Review: Intimate 'Val' lets Val Kilmer tell his own story

Told through home movies and his son's narration, "Val" looks at the life of the 61-year-old star.

Adam Graham
Detroit News Film Critic

"My name is Val Kilmer," the voice says, but it's not Val Kilmer speaking. It's his son, Jack, who narrates "Val," the deeply moving and profoundly intimate documentary about the enigmatic actor and movie star. 

Val Kilmer no longer sounds like you remember him sounding, and he no longer looks like you remember him looking. After a bout with throat cancer, he lost his voice and now speaks in a raspy croak with the assistance of a tracheostomy tube. And his chiseled face and gorgeous features, rendered iconic in films like "Top Gun," are now saggy and droopy, and his long hair is often hidden underneath crooked baseball caps.  

Val Kilmer in "Val."

But he has a story to tell, and "Val" opens him up through his own lens. He was an early adopter to the video camera, carting it along with him wherever he went through the course of his career, so he has his own self-shot footage from the sets of "Top Secret," "Top Gun," "The Doors," "Batman Forever," "Heat," "The Island of Dr. Moreau" and "The Saint," the run of films that brought him up and back down Hollywood's ladder in the 1980s and '90s.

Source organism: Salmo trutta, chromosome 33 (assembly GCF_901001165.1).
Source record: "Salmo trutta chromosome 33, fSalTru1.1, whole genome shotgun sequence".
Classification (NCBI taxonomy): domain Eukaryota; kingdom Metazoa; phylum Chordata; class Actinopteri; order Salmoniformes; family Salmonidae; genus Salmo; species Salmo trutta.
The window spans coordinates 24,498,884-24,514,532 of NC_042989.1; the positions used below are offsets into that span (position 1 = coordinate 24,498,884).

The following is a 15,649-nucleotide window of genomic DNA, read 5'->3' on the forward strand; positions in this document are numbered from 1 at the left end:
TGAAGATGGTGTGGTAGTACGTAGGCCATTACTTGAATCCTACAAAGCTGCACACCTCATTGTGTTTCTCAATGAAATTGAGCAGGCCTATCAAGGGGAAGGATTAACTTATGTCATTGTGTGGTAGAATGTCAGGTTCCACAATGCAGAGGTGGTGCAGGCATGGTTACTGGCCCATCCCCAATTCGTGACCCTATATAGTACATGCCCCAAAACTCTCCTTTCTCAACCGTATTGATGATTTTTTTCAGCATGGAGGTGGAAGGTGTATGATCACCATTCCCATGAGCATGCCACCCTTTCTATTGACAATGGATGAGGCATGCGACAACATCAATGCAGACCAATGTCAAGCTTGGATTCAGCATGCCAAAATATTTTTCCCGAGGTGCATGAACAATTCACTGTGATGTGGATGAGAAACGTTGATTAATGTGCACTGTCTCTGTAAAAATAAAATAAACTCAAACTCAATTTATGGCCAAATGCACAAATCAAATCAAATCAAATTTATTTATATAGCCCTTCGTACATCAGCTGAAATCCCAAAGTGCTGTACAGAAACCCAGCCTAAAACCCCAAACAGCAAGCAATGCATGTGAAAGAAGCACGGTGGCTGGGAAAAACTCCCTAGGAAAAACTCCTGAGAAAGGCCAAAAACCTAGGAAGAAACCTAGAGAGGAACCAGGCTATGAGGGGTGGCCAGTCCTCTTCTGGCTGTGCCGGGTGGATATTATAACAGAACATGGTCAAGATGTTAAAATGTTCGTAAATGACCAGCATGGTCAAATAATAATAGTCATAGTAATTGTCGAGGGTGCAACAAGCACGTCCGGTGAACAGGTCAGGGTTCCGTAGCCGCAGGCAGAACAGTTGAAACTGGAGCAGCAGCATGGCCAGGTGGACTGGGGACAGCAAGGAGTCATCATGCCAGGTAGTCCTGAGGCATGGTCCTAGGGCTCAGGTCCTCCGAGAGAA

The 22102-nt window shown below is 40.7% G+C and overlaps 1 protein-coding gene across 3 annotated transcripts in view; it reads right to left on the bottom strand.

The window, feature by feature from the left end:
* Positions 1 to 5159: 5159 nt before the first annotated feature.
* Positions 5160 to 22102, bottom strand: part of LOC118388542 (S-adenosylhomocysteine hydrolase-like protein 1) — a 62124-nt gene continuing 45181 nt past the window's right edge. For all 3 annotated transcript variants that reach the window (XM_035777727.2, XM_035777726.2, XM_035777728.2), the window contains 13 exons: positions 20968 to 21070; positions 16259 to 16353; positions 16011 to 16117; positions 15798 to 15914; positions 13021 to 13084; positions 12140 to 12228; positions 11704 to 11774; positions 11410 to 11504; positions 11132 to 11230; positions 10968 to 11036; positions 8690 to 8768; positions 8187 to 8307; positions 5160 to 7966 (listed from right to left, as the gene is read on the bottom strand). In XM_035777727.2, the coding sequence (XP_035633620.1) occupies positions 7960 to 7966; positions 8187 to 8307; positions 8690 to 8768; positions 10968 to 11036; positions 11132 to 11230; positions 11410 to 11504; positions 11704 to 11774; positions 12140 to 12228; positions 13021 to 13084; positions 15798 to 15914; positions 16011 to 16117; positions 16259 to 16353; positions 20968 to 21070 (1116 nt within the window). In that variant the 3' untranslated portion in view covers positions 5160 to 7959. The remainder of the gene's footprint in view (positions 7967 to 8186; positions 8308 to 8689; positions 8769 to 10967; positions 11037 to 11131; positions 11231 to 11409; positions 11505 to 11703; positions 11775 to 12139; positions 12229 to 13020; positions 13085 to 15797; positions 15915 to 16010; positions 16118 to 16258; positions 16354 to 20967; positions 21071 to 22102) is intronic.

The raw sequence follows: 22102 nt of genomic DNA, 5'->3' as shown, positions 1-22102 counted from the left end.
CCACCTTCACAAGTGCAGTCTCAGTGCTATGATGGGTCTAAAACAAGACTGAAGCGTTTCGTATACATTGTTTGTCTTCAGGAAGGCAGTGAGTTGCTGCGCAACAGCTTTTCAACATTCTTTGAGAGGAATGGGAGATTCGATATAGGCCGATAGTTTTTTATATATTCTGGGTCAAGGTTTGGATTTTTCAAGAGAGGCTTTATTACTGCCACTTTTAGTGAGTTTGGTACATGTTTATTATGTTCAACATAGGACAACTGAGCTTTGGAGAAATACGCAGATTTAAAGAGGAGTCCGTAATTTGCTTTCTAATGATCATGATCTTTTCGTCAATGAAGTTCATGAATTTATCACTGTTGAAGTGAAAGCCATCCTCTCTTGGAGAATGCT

"Val" lets him tell his own story, with his son's soft voiceover adding both a profound layer of warmth and impermanence to the proceedings. He talks about the death of his brother at an early age, his conflicted relationship with his father, the early days of his career when he studied at Juilliard and was taking a backseat to Sean Penn and Kevin Bacon, and his struggles with what he deemed imperfection on big, star driven Hollywood blockbusters. (Val famously walked away from the "Batman" franchise after donning the cape just once, in 1995's "Batman Forever.") 

Is Val a "difficult" actor, as he's been branded? Quite likely, and that subject is breached, but this isn't the gossipy tell-all that lets others color in the story of his life for him. These are his stories and his words, even if he can't speak them himself. Both heartbreaking and life-affirming, "Val" paints a unique portrait of a unique talent. It couldn't have happened any other way.




Rated R: for some language

Running time: 108 minutes

In theaters, on Amazon Prime Video Aug. 6